Quote - “And, we readily acknowledge that guests take images throughout our property all the time, and it is allowed. So we explain, when asked by private photographers, that as long as they never interfere with any guest’s experience, they should be fine to take pictures.”



Why not make the above your official policy and hand a copy of it to all of your employees? I find it incredulous that a company as large as that which owns the Bellagio can completely drop the ball on legality, policy, inter-business relations and customer service in one fell swoop, based upon the overreaction of a bitter hotel greeter. The lack of consistency with your policies is frustrating, but indicative of a policy not put into writing and placed in a *visible*, easy to find location – everybody puts their own spin on the policy with no legal precedent.



If you want to have a policy in regards to non chapel, post ceremony photography, it needs to first be clarified. After that it has to be posted….somewhere visible.



Is a casino hotel even a private location? Considering that the doors are open to both the paying and non paying public, that’s highly debatable.



Your security needs to look at situations from every angle; the woman that stopped us spun a fantastic tale of us refusing to leave, getting irate, screaming and probably fighting too – but I challenge you to view the security tapes for the true story. We did nothing special to upset her - I’m quite positive that anyone working with her has observed her nasty attitude and in a situation like this, the source of information must be taken into consideration; she is a bitter middle aged woman whose station in life amounts to a hotel greeter and she was looking to pick a fight, abusing the miniscule amount of authority she has in a life she feels is out of her control.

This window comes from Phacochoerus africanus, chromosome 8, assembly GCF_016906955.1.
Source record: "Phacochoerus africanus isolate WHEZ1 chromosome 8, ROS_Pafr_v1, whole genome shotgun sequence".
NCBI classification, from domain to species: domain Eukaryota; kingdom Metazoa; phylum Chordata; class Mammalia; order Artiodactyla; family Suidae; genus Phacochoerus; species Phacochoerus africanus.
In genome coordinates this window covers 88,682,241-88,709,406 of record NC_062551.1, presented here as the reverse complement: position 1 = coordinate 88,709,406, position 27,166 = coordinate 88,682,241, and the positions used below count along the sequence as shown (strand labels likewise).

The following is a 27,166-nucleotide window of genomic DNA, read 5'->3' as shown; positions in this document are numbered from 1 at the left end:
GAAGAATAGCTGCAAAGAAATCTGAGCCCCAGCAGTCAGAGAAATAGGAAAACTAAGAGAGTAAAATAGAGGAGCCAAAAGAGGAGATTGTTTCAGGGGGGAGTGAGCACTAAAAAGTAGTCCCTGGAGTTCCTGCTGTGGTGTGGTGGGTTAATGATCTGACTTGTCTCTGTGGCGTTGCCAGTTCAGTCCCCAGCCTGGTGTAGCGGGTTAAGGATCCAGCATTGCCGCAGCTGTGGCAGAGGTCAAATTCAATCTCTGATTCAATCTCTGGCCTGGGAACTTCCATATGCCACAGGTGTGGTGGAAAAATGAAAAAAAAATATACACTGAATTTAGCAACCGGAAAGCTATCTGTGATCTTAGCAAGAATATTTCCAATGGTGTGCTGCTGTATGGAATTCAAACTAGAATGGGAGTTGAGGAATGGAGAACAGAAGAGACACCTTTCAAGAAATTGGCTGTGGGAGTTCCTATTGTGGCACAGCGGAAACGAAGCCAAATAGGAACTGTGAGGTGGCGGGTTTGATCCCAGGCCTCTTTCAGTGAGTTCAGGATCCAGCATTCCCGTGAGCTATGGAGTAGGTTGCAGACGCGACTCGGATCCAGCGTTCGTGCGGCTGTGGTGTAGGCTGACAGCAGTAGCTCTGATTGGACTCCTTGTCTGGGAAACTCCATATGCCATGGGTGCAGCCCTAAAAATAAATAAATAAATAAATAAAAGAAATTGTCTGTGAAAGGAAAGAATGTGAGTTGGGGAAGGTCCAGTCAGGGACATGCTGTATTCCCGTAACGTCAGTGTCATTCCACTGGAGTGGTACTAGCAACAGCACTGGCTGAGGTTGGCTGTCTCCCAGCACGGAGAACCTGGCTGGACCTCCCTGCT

If I’m wrong on any of the above, I do apologize, but I would check with her coworkers and personnel file first – people like that usually have issues with behavior management and impulse control.



Two more points (and I thank you for reading thus far) – Instead of looking at this as an adversarial situation, I look at it as a missed business opportunity. We offer a service that the Bellagio, with its busy wedding schedule, simply cannot provide.

Instead of ruining your own customers’ wedding and burning a bridge with a known and reputable photographer that provides a service that would be complementary to Bellagio’s own in house photography, you should look at how we can build our relationship to help each other. What occurred is just bad business.



Finally, had your security forcibly detained me, we would be in an entirely different situation right now and I would *strongly* suggest educating them on kidnapping laws and we should all be relieved that they did not succeed in their grab attempt. Being kicked out of a location that we were already leaving is a bit superfluous, wouldn’t you say? All that gained was the ire of your newly wed guests.



As it is, I feel that my personal rights have been violated – on archived security cameras and documented via my own personal memo recorder no less, but would like to open the channels of communication with you first before pursuing other options.

I would like to continue this conversation with you via telephone or in a face to face meeting at your convenience.